Applied research is supervised by professors who are at the interface of education, research and professional practice. The professorships and lectorates were created in 2001 and since then the number of professors at universities of applied sciences has grown steadily.

There were fewer than 300 in 2007, and by 2018 there were almost 680 professors. The scale of the lectorates is also increasing, both in terms of staffing and funds (source: Rathenau Institute).

Lectorates

The lectorates underpin applied research. Each lectorate consists of one of more professors, teacher researchers, PhD candidates and support staff. They sometimes involve external experts too. Each lectorate focuses on one theme, such as technology in healthcare or the energy transition in urban areas.

Platforms, Centres of Expertise, Labs

Lectorate platforms

Professors are increasingly collaborating on expertise and theme-based platforms. These platforms are open and active places of collaboration and they work towards a joint multi-year research programme. They allow the professors to coordinate and jointly take part in national and international research programmes.

Centres of Expertise

Centres of Expertise are alliances in which universities of applied sciences, companies, government and other public bodies innovate, experiment and invest. Centres of Expertise bring about future-proof higher vocational education and innovation in professional practice. There are currently 52 Centres in the Netherlands. These are listed on Katapult’s website.

Labs and placements

Labs – or Living Labs – and placements allow students, researchers, companies and institutes to jointly work on developing knowledge and innovation. This is done in real-life experimental environments such as urban neighbourhoods, companies, institutes or shared laboratories or science parks.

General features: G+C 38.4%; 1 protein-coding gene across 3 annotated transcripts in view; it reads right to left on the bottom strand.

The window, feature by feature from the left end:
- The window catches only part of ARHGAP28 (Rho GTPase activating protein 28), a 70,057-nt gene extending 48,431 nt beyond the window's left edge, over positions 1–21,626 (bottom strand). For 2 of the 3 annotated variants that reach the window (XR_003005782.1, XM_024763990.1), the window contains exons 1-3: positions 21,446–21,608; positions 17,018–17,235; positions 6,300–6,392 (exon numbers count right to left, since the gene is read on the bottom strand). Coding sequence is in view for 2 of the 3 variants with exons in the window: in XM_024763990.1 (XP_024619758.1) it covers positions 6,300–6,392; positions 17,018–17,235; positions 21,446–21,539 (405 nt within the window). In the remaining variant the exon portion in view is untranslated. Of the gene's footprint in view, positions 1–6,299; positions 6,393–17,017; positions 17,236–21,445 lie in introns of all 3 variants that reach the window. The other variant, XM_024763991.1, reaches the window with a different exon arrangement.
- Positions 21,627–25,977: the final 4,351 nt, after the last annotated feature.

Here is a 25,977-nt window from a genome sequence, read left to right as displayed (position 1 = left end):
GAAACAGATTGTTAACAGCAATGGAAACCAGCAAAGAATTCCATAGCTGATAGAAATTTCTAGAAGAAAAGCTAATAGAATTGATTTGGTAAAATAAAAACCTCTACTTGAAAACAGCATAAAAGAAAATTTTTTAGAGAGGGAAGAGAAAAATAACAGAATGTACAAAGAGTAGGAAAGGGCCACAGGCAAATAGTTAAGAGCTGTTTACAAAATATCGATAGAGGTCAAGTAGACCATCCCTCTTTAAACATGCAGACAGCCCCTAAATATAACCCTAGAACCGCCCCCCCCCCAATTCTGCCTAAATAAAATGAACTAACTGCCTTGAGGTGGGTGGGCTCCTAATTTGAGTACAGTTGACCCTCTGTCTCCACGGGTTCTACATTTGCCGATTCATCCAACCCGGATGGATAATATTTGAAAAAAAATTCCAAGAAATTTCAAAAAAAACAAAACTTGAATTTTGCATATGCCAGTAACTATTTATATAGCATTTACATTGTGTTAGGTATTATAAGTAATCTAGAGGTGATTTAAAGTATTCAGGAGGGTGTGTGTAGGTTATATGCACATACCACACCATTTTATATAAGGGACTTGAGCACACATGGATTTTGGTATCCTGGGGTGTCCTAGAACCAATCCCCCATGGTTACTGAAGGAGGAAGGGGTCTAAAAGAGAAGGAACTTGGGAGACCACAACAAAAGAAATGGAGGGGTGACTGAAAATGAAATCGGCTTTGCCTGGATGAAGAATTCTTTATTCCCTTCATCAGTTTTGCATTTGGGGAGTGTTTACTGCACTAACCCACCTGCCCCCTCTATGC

Universities of applied sciences also carry out research at festivals. Regieorgaan SIA has a special subsidy to facilitate this. It works with Innofest to enable researchers to test their prototypes at festivals such as the Zwarte Cross and Into The Great Wide Open.

Quality assurance

Universities of applied sciences have collaborated on the quality assurance of applied research since 2007. The first Brancheprotocol Kwaliteitszorg Onderzoek (research quality assurance protocol, BKO) was established in 2009 and was updated in 2015 for 2016-2022. The BKO is only available in Dutch.

Funding of applied research

Universities of applied sciences are funded by the Ministry of Education, Culture and Science. This Government funding is the primary source of funding.

Secondary sources of funding can be obtained from organisations such as Regieorgaan SIA and ZonMw. Regieorgaan SIA also receives funding from the Ministry of Education, Culture and Science as well as other government agencies or knowledge institutions.

The funds that Regieorgaan SIA receives from the Ministry of Education, Culture and Science come through these bodies which divide the funds across universities of applied sciences for their research.

Tertiary sources of funding come from industry or local government, which are often partners in the applied research.